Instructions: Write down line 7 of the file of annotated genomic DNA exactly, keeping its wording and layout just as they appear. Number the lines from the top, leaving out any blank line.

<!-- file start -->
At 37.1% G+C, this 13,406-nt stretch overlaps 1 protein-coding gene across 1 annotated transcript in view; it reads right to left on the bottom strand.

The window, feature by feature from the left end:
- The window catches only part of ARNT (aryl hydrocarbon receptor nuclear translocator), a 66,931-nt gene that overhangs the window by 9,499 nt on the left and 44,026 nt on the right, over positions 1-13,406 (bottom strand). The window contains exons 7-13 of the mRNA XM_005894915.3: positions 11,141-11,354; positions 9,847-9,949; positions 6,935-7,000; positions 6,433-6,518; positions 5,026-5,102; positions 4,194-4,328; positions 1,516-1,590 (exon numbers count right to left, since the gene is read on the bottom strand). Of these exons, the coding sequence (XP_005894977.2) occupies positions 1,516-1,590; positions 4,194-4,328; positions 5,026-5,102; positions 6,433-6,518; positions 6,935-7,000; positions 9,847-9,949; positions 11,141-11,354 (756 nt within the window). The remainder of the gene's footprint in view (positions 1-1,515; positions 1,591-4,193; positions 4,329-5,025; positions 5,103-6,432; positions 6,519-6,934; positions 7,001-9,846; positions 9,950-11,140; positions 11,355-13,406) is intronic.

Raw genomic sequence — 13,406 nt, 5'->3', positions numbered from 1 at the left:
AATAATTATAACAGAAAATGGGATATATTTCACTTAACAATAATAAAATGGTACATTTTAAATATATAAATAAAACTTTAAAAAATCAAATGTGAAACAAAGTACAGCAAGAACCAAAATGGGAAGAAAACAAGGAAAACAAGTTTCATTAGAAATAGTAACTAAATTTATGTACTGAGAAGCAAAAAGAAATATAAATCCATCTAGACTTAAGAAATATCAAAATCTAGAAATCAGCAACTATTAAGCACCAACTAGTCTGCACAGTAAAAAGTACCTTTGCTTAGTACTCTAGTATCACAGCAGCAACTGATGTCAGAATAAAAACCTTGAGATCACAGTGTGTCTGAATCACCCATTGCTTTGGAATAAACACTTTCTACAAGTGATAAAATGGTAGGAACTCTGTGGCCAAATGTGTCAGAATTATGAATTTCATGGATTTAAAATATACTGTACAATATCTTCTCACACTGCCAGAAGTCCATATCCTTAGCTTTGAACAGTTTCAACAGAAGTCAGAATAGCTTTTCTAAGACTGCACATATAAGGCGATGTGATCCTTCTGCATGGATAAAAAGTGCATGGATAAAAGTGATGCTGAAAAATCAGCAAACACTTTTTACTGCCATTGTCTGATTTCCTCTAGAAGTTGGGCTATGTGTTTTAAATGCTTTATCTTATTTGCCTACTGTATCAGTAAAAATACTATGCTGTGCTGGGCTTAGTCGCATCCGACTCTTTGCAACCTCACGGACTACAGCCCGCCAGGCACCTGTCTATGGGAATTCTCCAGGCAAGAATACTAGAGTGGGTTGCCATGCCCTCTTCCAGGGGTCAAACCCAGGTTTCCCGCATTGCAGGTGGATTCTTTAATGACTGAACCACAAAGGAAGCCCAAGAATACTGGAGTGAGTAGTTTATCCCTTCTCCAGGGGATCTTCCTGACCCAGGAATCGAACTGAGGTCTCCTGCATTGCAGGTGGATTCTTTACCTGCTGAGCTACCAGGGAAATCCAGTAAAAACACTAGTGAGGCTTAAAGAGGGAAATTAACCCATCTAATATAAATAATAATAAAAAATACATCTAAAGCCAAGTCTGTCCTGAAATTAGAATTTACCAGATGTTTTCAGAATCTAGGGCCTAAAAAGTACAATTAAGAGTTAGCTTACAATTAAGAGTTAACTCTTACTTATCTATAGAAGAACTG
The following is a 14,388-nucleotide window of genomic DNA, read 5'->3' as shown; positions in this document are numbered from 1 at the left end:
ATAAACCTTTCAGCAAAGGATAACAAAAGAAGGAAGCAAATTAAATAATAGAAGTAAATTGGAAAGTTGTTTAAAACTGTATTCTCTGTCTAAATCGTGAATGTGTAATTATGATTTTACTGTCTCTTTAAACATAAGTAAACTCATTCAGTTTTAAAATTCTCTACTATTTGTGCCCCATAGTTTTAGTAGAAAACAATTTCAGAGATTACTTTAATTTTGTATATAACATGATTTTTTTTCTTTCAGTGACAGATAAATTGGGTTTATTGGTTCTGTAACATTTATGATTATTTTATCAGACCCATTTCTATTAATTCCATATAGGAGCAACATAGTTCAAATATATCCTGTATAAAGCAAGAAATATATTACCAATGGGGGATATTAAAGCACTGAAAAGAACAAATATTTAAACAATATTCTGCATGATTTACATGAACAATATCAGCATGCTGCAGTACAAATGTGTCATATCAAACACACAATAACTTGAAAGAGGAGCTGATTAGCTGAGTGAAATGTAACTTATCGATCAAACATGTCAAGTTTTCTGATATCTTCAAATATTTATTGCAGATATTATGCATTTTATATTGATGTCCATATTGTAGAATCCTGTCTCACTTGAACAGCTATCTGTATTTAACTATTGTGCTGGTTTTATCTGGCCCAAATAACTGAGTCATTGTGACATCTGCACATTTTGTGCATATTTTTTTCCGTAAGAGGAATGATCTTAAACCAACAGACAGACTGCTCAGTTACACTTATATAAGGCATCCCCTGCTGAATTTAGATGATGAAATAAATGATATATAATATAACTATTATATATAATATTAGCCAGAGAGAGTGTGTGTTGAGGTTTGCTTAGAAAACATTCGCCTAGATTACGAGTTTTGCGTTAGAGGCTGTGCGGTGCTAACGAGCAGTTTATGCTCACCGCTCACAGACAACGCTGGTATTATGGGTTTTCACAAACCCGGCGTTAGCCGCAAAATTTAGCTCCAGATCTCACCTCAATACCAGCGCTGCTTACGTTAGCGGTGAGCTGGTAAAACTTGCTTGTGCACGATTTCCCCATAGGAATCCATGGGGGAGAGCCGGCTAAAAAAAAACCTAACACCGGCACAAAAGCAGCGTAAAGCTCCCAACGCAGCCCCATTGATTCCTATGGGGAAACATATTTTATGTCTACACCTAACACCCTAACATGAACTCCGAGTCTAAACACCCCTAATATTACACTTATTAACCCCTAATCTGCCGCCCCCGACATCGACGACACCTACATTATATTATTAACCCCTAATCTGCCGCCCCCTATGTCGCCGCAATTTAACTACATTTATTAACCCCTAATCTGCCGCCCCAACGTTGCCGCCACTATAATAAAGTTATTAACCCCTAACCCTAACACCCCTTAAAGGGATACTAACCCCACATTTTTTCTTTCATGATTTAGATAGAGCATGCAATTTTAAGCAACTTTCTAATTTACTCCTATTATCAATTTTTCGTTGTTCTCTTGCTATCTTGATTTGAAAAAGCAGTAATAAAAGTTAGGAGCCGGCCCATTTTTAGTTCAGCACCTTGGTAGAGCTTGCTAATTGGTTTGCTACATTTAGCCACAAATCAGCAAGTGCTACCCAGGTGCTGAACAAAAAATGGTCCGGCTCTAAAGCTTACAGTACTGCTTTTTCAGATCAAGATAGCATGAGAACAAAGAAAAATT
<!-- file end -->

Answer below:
ATAAACCTTTCAGCAAAGGATAACAAAAGAAGGAAGCAAATTAAATAATAGAAGTAAATTGGAAAGTTGTTTAAAACTGTATTCTCTGTCTAAATCGTGAATGTGTAATTATGATTTTACTGTCTCTTTAAACATAAGTAAACTCATTCAGTTTTAAAATTCTCTACTATTTGTGCCCCATAGTTTTAGTAGAAAACAATTTCAGAGATTACTTTAATTTTGTATATAACATGATTTTTTTTCTTTCAGTGACAGATAAATTGGGTTTATTGGTTCTGTAACATTTATGATTATTTTATCAGACCCATTTCTATTAATTCCATATAGGAGCAACATAGTTCAAATATATCCTGTATAAAGCAAGAAATATATTACCAATGGGGGATATTAAAGCACTGAAAAGAACAAATATTTAAACAATATTCTGCATGATTTACATGAACAATATCAGCATGCTGCAGTACAAATGTGTCATATCAAACACACAATAACTTGAAAGAGGAGCTGATTAGCTGAGTGAAATGTAACTTATCGATCAAACATGTCAAGTTTTCTGATATCTTCAAATATTTATTGCAGATATTATGCATTTTATATTGATGTCCATATTGTAGAATCCTGTCTCACTTGAACAGCTATCTGTATTTAACTATTGTGCTGGTTTTATCTGGCCCAAATAACTGAGTCATTGTGACATCTGCACATTTTGTGCATATTTTTTTCCGTAAGAGGAATGATCTTAAACCAACAGACAGACTGCTCAGTTACACTTATATAAGGCATCCCCTGCTGAATTTAGATGATGAAATAAATGATATATAATATAACTATTATATATAATATTAGCCAGAGAGAGTGTGTGTTGAGGTTTGCTTAGAAAACATTCGCCTAGATTACGAGTTTTGCGTTAGAGGCTGTGCGGTGCTAACGAGCAGTTTATGCTCACCGCTCACAGACAACGCTGGTATTATGGGTTTTCACAAACCCGGCGTTAGCCGCAAAATTTAGCTCCAGATCTCACCTCAATACCAGCGCTGCTTACGTTAGCGGTGAGCTGGTAAAACTTGCTTGTGCACGATTTCCCCATAGGAATCCATGGGGGAGAGCCGGCTAAAAAAAAACCTAACACCGGCACAAAAGCAGCGTAAAGCTCCCAACGCAGCCCCATTGATTCCTATGGGGAAACATATTTTATGTCTACACCTAACACCCTAACATGAACTCCGAGTCTAAACACCCCTAATATTACACTTATTAACCCCTAATCTGCCGCCCCCGACATCGACGACACCTACATTATATTATTAACCCCTAATCTGCCGCCCCCTATGTCGCCGCAATTTAACTACATTTATTAACCCCTAATCTGCCGCCCCAACGTTGCCGCCACTATAATAAAGTTATTAACCCCTAACCCTAACACCCCTTAAAGGGATACTAACCCCACATTTTTTCTTTCATGATTTAGATAGAGCATGCAATTTTAAGCAACTTTCTAATTTACTCCTATTATCAATTTTTCGTTGTTCTCTTGCTATCTTGATTTGAAAAAGCAGTAATAAAAGTTAGGAGCCGGCCCATTTTTAGTTCAGCACCTTGGTAGAGCTTGCTAATTGGTTTGCTACATTTAGCCACAAATCAGCAAGTGCTACCCAGGTGCTGAACAAAAAATGGTCCGGCTCTAAAGCTTACAGTACTGCTTTTTCAGATCAAGATAGCATGAGAACAAAGAAAAATT